Searchable abstracts of presentations at key conferences in endocrinology
Endocrine Abstracts (2019) 63 GP257 | DOI: 10.1530/endoabs.63.GP257

ECE2019 Guided Posters Thyroid Nodules and Cancer 2 (11 abstracts)

Effects of hospital volume on clinical outcomes after thyroidectomy - a Swiss nation-wide study

Fahim Ebrahimi 1 , Alexander Kutz 1, , Emanuel Christ 1 , Philipp Schuetz 2 & Beat Mueller 2

1University of Basel Hospital, Basel, Switzerland; 2University Department of Medicine, Kantonsspital Aarau, Aarau, Switzerland.

Background: Epidemiologocal data suggest an continuous increase in thyroid carcinoma diagnosis. Therefore, thyroidectomy rates are projected to increase world-wide in exponential scale. In Switzerland, the institutional number of thyroidectomies varies, however there is no data yet on the association between institutional thyroidectomy volume and clinical outcome.

Methods: Cross-sectional analysis of adult inpatients in Swiss hospitals using a nation-wide inpatient database covering the years 2011–2015. The study population consisted of adult (≥18 years) inpatients who underwent total thyroidectomy or hemithyroidectomy as the primary procedure. Hospitals were stratified into very low (<20 thyroidectomies per year), low (20–100 thyroidectomies per year), intermediate (101–200 thyroidectomies per year) and high (>200 thyroidectomies per year) thyroidectomy volume institutions. Multivariate regression models were used to determine complications, length of hospital stay (LOS), intensive care unit admission (ICU), 30-day readmission rates, and mortality in relation to hospital volume.

Results: A total of 17,410 patients were included whereof two-thirds (11,613; 66.7%) of thyroidectomies were performed at very low and low volume hospitals and one-third (5,797, 33.3%) at intermediate and high-volume hospitals, respectively. Operations of malignant thyroid diseases were more frequent among high-volume hospitals compared to low-volume hospitals (27.7% vs. 17.4%; P<0.001). Rates of hypocalcemia following thyroidectomy were lowest in high-volume hospitals (very low 6.7%, low 9.5%, intermediate 9.7%, and high 3.7%) with an overall adjusted odds ratio of 0.34 (95% CI, 0.29–0.42; P<0.001). Rates of recurrent laryngeal nerve paralysis were overall low at 2.1% (SD 14.5) for both total and hemithyroidectomies, just as mortality rates which did not show significant differences in relation to institutional number of thyreoidectomies (overall 8 deaths (0.05%). Length of stay revealed a bell-shaped curve and was lowest among high-volume hospitals when compared to other hospital volume with a mean difference of 0.61 days (95% CI; (−0.72)–(−0.50); P<0.001).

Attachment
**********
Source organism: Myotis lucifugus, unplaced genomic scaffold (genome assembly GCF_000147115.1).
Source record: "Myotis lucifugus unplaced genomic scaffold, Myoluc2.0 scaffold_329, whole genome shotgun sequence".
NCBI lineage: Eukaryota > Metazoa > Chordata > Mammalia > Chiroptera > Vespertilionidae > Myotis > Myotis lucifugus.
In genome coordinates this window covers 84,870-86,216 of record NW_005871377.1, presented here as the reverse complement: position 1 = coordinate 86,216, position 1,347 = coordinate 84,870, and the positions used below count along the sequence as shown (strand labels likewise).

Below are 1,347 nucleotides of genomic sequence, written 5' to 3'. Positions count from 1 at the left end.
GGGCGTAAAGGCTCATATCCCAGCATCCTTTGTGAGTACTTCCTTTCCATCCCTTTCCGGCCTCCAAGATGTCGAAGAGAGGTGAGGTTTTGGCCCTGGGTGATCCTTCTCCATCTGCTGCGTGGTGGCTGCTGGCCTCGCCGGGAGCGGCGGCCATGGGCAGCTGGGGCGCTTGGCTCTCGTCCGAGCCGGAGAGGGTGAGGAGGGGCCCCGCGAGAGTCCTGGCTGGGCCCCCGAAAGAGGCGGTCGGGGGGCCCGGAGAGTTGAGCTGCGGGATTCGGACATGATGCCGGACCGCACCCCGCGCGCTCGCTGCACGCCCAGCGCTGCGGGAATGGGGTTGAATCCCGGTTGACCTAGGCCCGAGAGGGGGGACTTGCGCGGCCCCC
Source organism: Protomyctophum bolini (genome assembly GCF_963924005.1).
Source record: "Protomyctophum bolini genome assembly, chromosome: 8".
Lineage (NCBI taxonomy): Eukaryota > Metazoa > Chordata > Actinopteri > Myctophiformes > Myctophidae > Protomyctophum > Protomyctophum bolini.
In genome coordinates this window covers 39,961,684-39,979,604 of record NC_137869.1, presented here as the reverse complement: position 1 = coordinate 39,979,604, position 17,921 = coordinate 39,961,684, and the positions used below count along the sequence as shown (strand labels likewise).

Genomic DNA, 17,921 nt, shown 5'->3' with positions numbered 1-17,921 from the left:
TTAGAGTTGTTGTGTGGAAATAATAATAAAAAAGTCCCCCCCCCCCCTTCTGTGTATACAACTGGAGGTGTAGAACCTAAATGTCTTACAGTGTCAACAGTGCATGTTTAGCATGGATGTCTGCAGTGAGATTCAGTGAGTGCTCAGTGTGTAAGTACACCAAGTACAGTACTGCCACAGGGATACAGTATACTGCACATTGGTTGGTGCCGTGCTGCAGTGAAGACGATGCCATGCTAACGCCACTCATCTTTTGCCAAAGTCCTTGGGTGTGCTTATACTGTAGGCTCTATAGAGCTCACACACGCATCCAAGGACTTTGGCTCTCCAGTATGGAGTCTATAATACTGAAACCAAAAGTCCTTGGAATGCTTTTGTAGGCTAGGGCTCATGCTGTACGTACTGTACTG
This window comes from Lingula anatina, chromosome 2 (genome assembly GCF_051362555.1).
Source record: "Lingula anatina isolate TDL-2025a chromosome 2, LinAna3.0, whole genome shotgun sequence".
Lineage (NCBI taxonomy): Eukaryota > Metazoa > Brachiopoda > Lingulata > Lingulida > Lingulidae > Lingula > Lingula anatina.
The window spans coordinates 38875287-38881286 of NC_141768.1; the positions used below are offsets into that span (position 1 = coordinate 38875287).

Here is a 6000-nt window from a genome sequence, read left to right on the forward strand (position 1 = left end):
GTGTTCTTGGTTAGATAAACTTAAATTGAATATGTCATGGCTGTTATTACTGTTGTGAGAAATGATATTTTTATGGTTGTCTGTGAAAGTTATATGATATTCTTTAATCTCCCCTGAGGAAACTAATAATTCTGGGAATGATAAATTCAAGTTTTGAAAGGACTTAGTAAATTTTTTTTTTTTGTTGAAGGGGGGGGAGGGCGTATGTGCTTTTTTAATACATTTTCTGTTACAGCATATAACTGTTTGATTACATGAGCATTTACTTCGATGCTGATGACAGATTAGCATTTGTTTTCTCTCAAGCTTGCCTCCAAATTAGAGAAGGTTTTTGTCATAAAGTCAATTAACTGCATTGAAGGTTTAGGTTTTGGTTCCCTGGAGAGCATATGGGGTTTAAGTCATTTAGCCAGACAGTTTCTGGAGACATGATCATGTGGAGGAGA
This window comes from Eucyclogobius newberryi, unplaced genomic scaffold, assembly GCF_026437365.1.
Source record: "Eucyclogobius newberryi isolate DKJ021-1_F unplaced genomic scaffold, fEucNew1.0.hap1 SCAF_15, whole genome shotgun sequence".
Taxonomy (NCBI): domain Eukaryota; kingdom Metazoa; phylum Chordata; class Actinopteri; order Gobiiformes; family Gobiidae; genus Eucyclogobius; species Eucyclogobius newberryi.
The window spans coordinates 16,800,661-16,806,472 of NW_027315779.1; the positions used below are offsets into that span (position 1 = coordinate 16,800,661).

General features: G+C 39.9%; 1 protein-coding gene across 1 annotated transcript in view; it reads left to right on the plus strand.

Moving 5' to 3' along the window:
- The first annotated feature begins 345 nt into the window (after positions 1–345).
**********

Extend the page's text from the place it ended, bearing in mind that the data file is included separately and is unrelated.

Conclusions: Despite higher rates of malignant thyroid diseases, high-volume hospitals had less or comparable complications and shorter length of stay following thyroidectomy when compared to hospitals with low thyroidectomy volume. Mortality rate was low and independent of institutional thyroidectomy volume.

Volume 63

21st European Congress of Endocrinology

Lyon, France
18 May 2019 - 21 May 2019

European Society of Endocrinology 

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